Up to eight players can play the fill-in-the-blank game. Like Apples to Apples, the game requires you play to your audience, but there’s no limit or guidance on what direction you can take a prompt. When playing with friends, feel free to reference or use an inside joke that only your group of friends would understand.
Quiplash is a title from Jackbox Games, a developer that publishes party games for groups to play together. The game is built to be played with all participants watching one screen (typically a TV).
To play Quiplash remotely, the quickest solution will be to buy the game on Steam and play it from your computer to then share on Zoom, Google Hangouts, Twitch, Discord or any service that lets you communicate and share your screen.
If you’re playing Quiplash on the PlayStation or Xbox, screensharing gets a bit more complicated. You’ll need to stream your gameplay from your television to Twitch or YouTube and have everyone tune in to the stream while on FaceTime or another video-conferencing app.
Like Pictionary, a game for those who are more artistically-inclined.
What you need to play: A video conferencing app, like Zoom, where you can share screens and a version of Drawful2 using Amazon Fire TV, Apple TV, Steam, PlayStation 4 or Xbox One (and more).
Drawful 2 challenges players to use their fingers and some imagination to create art. The game is from the company behind Quiplash, and follows a similar format: Players must draw a given prompt and then guess what each piece of art is supposed to represent. Players can use their phones, tablets or computers to sketch out responses to the prompts, such as “tree surgeon” and “deadly hula hoop.”
Drawful 2 and Quiplash have the same complication — if you’re playing on a gaming console, like PlayStation or Xbox, you’ll need to stream the gameplay on Twitch or YouTube. The easiest solution for Zoom is buying the game on Steam and playing it from your computer.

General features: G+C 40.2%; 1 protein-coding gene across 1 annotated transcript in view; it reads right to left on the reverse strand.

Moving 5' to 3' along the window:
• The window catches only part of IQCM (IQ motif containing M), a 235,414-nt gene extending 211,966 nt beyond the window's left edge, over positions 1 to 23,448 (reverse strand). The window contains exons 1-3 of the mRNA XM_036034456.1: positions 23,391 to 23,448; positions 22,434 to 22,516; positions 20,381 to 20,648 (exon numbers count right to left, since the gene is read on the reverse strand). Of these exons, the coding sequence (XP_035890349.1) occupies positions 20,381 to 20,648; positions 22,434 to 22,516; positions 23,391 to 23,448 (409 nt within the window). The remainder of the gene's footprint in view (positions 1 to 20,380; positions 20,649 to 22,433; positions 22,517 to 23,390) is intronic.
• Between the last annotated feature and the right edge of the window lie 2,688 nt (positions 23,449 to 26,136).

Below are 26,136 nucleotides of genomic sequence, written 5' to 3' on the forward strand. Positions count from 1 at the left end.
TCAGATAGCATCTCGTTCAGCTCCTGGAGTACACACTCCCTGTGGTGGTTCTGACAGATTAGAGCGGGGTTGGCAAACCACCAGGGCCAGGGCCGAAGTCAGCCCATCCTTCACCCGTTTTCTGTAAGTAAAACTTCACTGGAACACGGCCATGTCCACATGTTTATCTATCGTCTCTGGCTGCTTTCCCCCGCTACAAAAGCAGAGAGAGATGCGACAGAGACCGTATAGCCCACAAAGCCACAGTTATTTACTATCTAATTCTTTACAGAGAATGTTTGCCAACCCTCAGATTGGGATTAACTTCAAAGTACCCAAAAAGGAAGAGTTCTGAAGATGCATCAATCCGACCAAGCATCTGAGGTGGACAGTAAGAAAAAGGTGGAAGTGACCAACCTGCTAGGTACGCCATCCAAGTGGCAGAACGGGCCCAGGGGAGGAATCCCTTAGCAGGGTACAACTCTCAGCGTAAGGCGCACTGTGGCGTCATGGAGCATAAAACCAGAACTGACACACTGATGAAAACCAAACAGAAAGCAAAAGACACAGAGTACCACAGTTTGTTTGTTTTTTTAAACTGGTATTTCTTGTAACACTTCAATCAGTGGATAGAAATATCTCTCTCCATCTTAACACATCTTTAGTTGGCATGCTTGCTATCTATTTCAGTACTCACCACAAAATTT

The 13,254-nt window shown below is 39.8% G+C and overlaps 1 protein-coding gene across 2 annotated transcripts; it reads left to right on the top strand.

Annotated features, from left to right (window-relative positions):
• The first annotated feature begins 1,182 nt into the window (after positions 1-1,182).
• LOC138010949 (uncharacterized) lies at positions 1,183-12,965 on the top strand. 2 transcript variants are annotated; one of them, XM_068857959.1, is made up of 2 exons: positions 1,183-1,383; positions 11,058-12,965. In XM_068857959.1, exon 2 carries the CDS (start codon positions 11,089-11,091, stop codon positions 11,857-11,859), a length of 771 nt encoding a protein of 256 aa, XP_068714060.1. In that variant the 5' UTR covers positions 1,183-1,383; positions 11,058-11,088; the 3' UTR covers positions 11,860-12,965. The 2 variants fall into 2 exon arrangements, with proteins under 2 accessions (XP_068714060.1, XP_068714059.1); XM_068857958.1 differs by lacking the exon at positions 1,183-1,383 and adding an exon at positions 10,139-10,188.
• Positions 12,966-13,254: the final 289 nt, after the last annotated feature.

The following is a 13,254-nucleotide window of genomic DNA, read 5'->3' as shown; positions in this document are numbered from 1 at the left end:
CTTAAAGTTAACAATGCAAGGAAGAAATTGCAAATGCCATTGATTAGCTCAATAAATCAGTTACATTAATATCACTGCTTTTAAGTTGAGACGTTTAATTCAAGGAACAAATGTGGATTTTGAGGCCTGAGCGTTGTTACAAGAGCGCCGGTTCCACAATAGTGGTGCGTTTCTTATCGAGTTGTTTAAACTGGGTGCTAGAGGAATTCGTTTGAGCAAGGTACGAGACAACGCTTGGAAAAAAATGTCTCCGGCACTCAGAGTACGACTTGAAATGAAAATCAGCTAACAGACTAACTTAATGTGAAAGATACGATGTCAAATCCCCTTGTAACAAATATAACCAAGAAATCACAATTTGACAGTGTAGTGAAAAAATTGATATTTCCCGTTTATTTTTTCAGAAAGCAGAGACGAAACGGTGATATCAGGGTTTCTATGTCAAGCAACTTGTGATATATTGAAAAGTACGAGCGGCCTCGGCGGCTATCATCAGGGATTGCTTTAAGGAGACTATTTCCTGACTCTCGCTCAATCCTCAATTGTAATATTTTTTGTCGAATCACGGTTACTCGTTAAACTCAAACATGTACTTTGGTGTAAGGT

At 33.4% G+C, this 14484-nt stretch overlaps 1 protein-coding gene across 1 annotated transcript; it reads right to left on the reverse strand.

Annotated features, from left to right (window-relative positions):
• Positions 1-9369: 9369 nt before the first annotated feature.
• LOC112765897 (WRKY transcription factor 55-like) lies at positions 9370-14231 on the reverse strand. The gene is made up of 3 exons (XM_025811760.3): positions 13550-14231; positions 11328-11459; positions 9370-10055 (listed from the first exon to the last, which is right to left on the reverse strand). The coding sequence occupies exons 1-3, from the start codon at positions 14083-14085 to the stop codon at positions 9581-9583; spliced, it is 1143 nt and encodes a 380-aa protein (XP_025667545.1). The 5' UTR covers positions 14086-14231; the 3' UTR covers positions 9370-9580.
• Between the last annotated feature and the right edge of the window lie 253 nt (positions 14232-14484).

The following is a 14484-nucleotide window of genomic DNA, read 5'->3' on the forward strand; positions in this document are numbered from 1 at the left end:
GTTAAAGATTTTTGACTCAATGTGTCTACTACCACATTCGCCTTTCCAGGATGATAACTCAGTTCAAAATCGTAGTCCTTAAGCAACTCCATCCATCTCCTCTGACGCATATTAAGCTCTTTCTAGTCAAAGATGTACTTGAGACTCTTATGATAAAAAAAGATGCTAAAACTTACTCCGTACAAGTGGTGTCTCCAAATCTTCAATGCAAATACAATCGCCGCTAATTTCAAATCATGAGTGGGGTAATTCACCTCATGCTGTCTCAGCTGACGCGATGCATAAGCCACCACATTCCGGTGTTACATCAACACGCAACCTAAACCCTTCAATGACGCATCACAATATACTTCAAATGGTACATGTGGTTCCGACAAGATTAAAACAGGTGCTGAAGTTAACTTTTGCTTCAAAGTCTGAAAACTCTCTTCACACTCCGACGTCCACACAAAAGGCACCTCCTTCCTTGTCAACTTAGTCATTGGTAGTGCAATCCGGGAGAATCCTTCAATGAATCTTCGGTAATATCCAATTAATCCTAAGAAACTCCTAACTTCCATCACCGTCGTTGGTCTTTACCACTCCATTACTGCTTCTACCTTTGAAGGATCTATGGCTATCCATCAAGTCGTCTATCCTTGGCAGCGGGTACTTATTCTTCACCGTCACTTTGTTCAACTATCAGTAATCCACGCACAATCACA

A guessing game that requires some creative thinking (to play and setup).
What you need to play: Zoom, one copy of Codenames and an extra camera to stream the board with some creative rigging equipment.
In Codenames, two teams — red and blue — race to correctly guess all their assigned cards in a grid of 25.
Every card has a word/codename, like “ghost,” and each team elects a spymaster who will provide one-word hints for their teammates to guess which words/code names belong to their team. For example, a spymaster might say “specter” to hint to their team that “ghost” is in fact an allied agent. If your team correctly guesses a card, you get to continue playing. The round stops when your team finds all your agents, stumbles upon a card belonging to the other team or finds a neutral card, dubbed a “bystander.” Spymasters can associate a number with their clue word to try to get their teammates to select more cards in one turn, increasing the difficulty but allowing for a bigger reward.
The entire game is a tabletop version of a minefield. Spymasters provide hints that are usually synonyms to the code names in play but it can be easy to question whether one hint is referring to two or three different cards. Maybe the hint is “city” but Paris, Berlin and Moscow are all on the table. On top of all this, one card is designated as the assassin and, if you select it, your team automatically loses.
For a game of Codenames on Zoom, you’re going to need an extra camera to display the board of cards to the entire group, like this. Whether you have a fancy rig with a webcam or a broomstick and phone with duct tape is entirely your call — so long as the entire group can read the names on all the cards. There’s also an unofficial workaround that alleviates the need for the second camera that you can find online, if you’d prefer to go that route.
After that, you’ll need to figure out how to send the spymasters their keys at the start of every game. The quickest way may just be to message a picture to both players. Once you’ve solved those technical riddles, playing the game becomes pretty simple. You can even use the annotation tools in Zoom to tally up the “red” or “blue” agents as the game progresses.